Reading Response | Chapter 1 Thoughtful Interaction Design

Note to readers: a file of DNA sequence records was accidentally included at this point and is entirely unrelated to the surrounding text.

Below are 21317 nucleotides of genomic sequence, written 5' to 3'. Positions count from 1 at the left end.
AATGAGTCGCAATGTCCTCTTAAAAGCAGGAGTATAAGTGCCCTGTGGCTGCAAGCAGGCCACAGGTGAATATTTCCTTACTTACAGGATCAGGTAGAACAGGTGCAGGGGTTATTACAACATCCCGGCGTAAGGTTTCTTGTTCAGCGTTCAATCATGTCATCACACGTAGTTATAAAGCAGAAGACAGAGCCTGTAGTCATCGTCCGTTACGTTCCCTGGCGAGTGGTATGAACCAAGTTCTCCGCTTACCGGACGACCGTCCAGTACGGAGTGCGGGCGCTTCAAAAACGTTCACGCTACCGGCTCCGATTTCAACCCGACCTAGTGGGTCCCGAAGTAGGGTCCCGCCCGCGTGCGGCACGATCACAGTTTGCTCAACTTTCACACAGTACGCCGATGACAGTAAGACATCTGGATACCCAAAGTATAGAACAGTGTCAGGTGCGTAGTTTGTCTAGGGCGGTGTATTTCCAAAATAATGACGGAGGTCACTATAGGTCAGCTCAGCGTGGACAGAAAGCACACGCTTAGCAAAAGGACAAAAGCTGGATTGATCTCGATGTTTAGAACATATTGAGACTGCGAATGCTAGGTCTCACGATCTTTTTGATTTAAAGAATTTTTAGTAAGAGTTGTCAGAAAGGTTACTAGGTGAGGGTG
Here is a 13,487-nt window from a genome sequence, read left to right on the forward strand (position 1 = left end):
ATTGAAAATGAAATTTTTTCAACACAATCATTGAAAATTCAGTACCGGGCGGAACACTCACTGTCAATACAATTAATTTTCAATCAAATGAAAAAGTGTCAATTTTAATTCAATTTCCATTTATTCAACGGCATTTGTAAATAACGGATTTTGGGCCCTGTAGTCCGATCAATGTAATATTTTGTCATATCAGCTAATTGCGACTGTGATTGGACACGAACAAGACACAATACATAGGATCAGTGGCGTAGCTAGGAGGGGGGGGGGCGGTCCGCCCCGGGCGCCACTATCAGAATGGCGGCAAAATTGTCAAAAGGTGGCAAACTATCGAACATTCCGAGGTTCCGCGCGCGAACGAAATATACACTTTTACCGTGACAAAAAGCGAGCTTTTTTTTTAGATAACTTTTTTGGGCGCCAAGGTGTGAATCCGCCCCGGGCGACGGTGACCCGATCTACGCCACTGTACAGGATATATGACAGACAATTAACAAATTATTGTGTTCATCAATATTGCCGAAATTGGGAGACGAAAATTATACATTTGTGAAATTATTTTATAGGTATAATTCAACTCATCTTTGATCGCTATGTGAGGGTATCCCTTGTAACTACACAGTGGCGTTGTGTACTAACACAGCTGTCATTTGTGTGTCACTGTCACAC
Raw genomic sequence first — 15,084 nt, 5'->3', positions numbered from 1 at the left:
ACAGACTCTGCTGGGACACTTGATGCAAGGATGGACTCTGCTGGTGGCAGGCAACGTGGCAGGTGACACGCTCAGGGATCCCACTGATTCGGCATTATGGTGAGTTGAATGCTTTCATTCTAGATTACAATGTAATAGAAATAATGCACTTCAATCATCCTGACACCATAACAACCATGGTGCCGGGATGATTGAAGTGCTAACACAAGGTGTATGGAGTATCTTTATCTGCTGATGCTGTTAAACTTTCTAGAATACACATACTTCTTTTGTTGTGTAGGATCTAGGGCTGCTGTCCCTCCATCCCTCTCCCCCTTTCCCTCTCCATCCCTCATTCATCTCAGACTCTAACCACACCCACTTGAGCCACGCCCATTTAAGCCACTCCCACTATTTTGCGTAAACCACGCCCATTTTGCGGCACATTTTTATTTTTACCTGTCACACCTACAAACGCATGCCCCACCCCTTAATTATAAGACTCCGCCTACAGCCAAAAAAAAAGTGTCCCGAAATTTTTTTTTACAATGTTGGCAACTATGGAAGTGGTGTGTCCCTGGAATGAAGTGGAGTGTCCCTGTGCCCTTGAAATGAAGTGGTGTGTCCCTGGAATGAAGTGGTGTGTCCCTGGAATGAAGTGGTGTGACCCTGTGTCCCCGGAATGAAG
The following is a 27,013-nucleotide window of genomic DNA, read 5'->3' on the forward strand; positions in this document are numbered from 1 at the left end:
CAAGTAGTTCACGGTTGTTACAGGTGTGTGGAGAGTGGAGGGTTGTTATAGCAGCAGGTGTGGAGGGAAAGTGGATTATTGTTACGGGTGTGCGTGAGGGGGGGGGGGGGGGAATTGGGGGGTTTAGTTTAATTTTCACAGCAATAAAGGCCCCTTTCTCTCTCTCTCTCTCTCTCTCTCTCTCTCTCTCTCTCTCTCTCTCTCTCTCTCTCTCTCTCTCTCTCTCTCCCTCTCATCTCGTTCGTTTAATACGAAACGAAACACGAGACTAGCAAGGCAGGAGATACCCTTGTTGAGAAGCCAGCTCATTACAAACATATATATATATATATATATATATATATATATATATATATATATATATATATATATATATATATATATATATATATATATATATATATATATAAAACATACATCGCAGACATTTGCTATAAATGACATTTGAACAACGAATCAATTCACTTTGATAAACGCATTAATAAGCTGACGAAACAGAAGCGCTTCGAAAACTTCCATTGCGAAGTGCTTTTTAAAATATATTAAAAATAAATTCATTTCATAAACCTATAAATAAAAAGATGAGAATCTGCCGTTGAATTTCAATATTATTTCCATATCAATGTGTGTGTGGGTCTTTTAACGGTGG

In this article, the authors discuss how defining “good design” is quite difficult and can be argued from many different perspectives. Nonetheless, the basis and foundation that good design is built on is the same in the sense that it has to be inclusive (an awareness of disabilities and marginalized identities), be fairly intuitive, and has to satisfy the user’s needs. One of the points they raise towards the end that I really like is that making a client happy is not sufficient and all-encompassing. I’ve never really thought about it in this perspective because as a UX designer I’m so focused on the user/customer that I failed to see the cultural, social, economic implications of my designs. We have to take a step back and look at how the user branches off and is connected to a greater network of people. Moreover, they state that design is just as much aesthetics as it is psychological. In my second year of university, I learned about Gestalt Principles and it helped me understand what they were saying in this article more thoroughly. There is a specific way that our brain processes design on a device, environment, and/or service and we have to understand how people think in order to create a design that is effective (provides affordances, tackles pain points) and appealing to the user. I only truly understood what IxD was this year and as a result of my fascination, I joined the Interaction Design Foundation (side note: I highly recommend their lessons because of how enjoyable/fun they make them¬†https://www.interaction-design.org/invite?r=rebecca-yilma). The picture I posted above gives a visual representation of how IxD is a part of UX and is actually an interdisciplinary field. Here’s a post I shared with IDF back in July (my own words) : “The potential benefits of taking a user-centered approach to design is that it allows the designer to go in the shoes of the user (who will hopefully become a customer) and enhance the efficiency and enjoyability through their eyes. Moreover, most of the problems that are associated with user-satisfaction could be eliminated right at the core with this kind of mindset. When a user likes a device or service they are more likely to use it, purchase more items from the same company, and even recommend it to family and friends. When we design in a way that almost revolves around the user this, in turn, helps with the business’s profitability. With everything that we curate, we are not just doing it so it can sit there and be forgotten, the end goal is so that someone can use it. Taking this into consideration, it would only benefit us to take a user-centered approach in every step of the product life cycle to ensure that we make things intuitive. In my first year of university, I took a UX class and my prof. taught us to make “user personas” to think of the potential users, designing around my target markets needs made it easier for me to retain the attention of users and helped me make their lives easier. Lastly, making designs off of assumptions will increase the chances of you going back to the drawing boards, the user-centered design will give you insights into the desirability of a product/service/device.”¬†

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